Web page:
The Atrix 2 offers many of the same features as the Atrix and comparable Android handsets. Android 2.3 Gingerbread gives it a much improved interface along with a more intuitive virtual keyboard. You can also now use the front-facing camera for taking self-portraits if you'd like. It handles Adobe Flash content in the Webkit browser quite well; we loaded CNET TV on it and managed to play video with a delay of only a few seconds. Aside from the dual-core processor mentioned earlier, the phone's 1GB of RAM helped boost performance, too.
As you might expect, the Atrix 2 is compatible with all of Google's apps and services. That includes Gmail, Maps with Navigation, Voice Search, Latitude, Places, YouTube, and more. Motorola also took pains to make sure the Atrix 2 was enterprise friendly with ODE (On Device Encryption) and EAS (Enhanced Exchange ActiveSync). It also has IPSec VPN if you need to get on the corporate network while away.
The Atrix 2 comes preloaded with several apps aside from the stock Google ones. They include AT&T apps like AT&T Code Scanner, AT&T FamilyMap, AT&T Navigator, Live TV, and myAT&T. Motorola also threw in Qik Lite, Motorola Phone Portal, Quick Office, Yellow Pages, and ZumoCast, a Motorola-owned app that lets you share documents with your home computer. Most of these apps are nonremovable. You can get more apps via the Android Marketplace.
Connectivity options are plentiful with the Atrix 2. You get the usual Wi-Fi, GPS, and Bluetooth, as well as the ability to act as a mobile hot spot for up to five devices. As we mentioned, there's a Micro-HDMI connection, so you can view videos from your phone on the big screen. The Atrix 2 is also DLNA compatible if you prefer streaming your video wirelessly.
The Atrix 2 has an 8-megapixel camera, which is an improvement over the 5-megapixel camera on the Atrix. However, we still experienced quite a bit of shutter lag. It took around 3 seconds for the camera to focus and take a picture, which can be a problem for fast-moving targets. It does have a slew of different settings, however, like color effects, and special shot modes like macro, panoramic shot, multishot, geotagging, and more.
We were impressed with the photo quality. Images looked sharp, and colors were captured somewhat accurately. Low-light photos did require a flash sometimes, which often washed out images. The Atrix 2 also has 1080p HD video capture. The short video clips we took looked great, but they weren't completely free of artifacts and blurry images, especially if we were moving. The Atrix 2 has 8GB of internal storage, of which 4.4 is available to the user. It does come with a 2GB microSD card preinstalled. It supports up to 32GB cards.
Like the Atrix 4G, the Atrix 2 comes with the Webtop application that turns it into a portable PC when docked into an appropriate accessory. At the time of this review, you can use the Atrix 2 with the Lapdock 100, the Lapdock 500, and an HD station that you hook up to a separate monitor and keyboard. When docked, the Webtop platform will launch into a separate Netbooklike interface, where you can access apps like Firefox. For more on the Webtop platform and the accessories, please read our review of the Atrix 4G and our in-depth look at the Droid Bionic's Webtop accessories.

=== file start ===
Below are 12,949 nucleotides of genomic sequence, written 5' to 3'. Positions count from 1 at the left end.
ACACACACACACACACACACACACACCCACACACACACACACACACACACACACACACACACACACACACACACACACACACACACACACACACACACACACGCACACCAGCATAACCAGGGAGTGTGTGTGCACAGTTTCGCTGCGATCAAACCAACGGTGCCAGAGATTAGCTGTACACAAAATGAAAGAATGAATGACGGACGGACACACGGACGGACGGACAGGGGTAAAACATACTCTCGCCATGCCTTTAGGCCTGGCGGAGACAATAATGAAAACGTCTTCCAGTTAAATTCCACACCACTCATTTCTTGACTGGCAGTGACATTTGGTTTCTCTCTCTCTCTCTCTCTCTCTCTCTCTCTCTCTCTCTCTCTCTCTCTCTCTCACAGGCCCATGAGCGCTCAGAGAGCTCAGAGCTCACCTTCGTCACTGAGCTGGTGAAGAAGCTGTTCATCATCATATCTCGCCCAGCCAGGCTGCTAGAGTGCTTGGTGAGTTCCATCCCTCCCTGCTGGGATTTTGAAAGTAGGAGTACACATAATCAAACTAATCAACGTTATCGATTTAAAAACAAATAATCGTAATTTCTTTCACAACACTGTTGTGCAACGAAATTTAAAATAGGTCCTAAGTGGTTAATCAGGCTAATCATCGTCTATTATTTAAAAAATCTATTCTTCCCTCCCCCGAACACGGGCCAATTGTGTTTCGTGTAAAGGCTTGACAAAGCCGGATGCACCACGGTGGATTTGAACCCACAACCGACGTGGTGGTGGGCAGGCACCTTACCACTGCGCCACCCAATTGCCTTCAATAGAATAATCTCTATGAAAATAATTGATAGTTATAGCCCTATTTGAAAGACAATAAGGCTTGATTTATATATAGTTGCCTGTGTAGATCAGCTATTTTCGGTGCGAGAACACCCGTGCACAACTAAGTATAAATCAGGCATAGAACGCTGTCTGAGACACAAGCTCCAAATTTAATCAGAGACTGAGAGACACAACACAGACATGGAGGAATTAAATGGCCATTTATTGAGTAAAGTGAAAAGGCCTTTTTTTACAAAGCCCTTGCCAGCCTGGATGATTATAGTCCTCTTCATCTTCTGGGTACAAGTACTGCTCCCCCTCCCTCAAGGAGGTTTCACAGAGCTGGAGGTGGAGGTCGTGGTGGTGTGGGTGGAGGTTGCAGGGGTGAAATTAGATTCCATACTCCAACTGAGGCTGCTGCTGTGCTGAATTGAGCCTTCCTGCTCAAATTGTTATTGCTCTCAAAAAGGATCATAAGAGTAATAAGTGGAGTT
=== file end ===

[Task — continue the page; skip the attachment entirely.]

We tested the quad-band (GSM 850/900/1800/1900) Motorola Atrix 2 in San Francisco using AT&T Wireless. Call quality was good for the most part. On our side, the audio was usually clear and had plenty of volume. However, we did notice the occasional crackle and distortion, so it wasn't perfect.
On the other end, friends said we sounded quite clear, but our voice had a surprising hollow quality to it. We could still carry on a conversation smoothly, though. Speakerphone quality was decent, too; in fact, callers couldn't tell we were on speakerphone sometimes.
Motorola Atrix 2 call quality sample Listen now:
We're happy to say that the HSPA+ speeds on the Atrix 2 were very good. Using Ookla's Speedtest.net app, we averaged download speeds of 11.04Mbps and upload speeds of 1.09Mbps. They're definitely a huge improvement over the poor data speeds of the original Atrix. CNET's full page loaded in around 20 seconds, and the mobile site loaded in around 8 seconds.
The Motorola Atrix 2 has a rated talk time of 8.5 hours and standby time of 15.9 days. According to the FCC, it has a digital SAR of 1.01 watts per kilogram.
The Motorola Atrix 2 is on the whole a rather incremental upgrade over the original Atrix. It has the same slab design, and since it still has a 1GHz dual-core processor and HSPA+ speeds, it's not that much faster. Yet, it does offer a number of improvements that should make Android fans happy. It ships with Android 2.3 Gingerbread, and the Motoblur interface is not as intrusive as before. The touch screen is also bigger and crisper at 4.3 inches qHD without the Pentile display. The overall phone feels nicer in the hand, and we like the image quality of the 8-megapixel camera. There are still the occasional hiccups like slow shutter lag and a slight screen flicker, but those concerns melt away when you find out the phone is very affordable at only $99.99 after a two-year service agreement.